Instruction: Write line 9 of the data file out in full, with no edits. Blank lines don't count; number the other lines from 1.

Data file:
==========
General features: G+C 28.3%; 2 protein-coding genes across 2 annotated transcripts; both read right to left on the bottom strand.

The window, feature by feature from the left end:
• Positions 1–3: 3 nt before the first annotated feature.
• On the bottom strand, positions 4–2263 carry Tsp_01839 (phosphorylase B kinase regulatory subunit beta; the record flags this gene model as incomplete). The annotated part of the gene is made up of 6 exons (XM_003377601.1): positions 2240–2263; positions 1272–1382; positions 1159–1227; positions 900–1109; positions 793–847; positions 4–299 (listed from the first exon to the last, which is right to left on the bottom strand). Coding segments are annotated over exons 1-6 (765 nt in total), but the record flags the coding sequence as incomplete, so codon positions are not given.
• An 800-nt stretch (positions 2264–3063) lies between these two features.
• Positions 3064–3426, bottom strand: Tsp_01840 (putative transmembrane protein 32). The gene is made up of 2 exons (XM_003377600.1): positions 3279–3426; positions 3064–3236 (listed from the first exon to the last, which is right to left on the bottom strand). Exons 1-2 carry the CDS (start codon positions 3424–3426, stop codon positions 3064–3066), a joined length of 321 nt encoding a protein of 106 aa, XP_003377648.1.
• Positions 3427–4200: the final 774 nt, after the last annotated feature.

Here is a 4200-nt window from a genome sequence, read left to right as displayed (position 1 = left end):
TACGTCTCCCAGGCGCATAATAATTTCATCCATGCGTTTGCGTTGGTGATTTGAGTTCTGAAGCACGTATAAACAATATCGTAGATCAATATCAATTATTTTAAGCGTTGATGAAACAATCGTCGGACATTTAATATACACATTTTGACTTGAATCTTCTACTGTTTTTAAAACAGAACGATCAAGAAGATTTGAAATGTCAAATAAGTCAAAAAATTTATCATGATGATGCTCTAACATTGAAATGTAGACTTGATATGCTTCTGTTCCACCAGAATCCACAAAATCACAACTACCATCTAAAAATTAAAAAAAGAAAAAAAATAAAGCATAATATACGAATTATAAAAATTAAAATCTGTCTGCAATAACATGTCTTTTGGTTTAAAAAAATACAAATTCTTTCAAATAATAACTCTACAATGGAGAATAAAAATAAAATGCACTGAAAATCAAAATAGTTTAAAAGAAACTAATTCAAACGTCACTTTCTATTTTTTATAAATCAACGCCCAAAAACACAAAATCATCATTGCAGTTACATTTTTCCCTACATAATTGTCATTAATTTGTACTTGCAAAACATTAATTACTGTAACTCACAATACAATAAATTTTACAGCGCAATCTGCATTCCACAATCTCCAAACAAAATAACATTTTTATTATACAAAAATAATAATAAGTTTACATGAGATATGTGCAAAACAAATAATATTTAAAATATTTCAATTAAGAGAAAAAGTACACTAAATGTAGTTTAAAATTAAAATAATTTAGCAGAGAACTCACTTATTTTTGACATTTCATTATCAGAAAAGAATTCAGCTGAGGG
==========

TACGTCTCCCAGGCGCATAATAATTTCATCCATGCGTTTGCGTTGGTGATTTGAGTTCTGAAGCACGTATAAACAATATCGTAGATCAATATCAATTATTTTAAGCGTTGATGAAACAATCGTCGGACATTTAATATACACATTTTGACTTGAATCTTCTACTGTTTTTAAAACAGAACGATCAAGAAGATTTGAAATGTCAAATAAGTCAAAAAATTTATCATGATGATGCTCTAACATTGAAATGTAGACTTGATATGCTTCTGTTCCACCAGAATCCACAAAATCACAACTACCATCTAAAAATTAAAAAAAGAAAAAAAATAAAGCATAATATACGAATTATAAAAATTAAAATCTGTCTGCAATAACATGTCTTTTGGTTTAAAAAAATACAAATTCTTTCAAATAATAACTCTACAATGGAGAATAAAAATAAAATGCACTGAAAATCAAAATAGTTTAAAAGAAACTAATTCAAACGTCACTTTCTATTTTTTATAAATCAACGCCCAAAAACACAAAATCATCATTGCAGTTACATTTTTCCCTACATAATTGTCATTAATTTGTACTTGCAAAACATTAATTACTGTAACTCACAATACAATAAATTTTACAGCGCAATCTGCATTCCACAATCTCCAAACAAAATAACATTTTTATTATACAAAAATAATAATAAGTTTACATGAGATATGTGCAAAACAAATAATATTTAAAATATTTCAATTAAGAGAAAAAGTACACTAAATGTAGTTTAAAATTAAAATAATTTAGCAGAGAACTCACTTATTTTTGACATTTCATTATCAGAAAAGAATTCAGCTGAGGG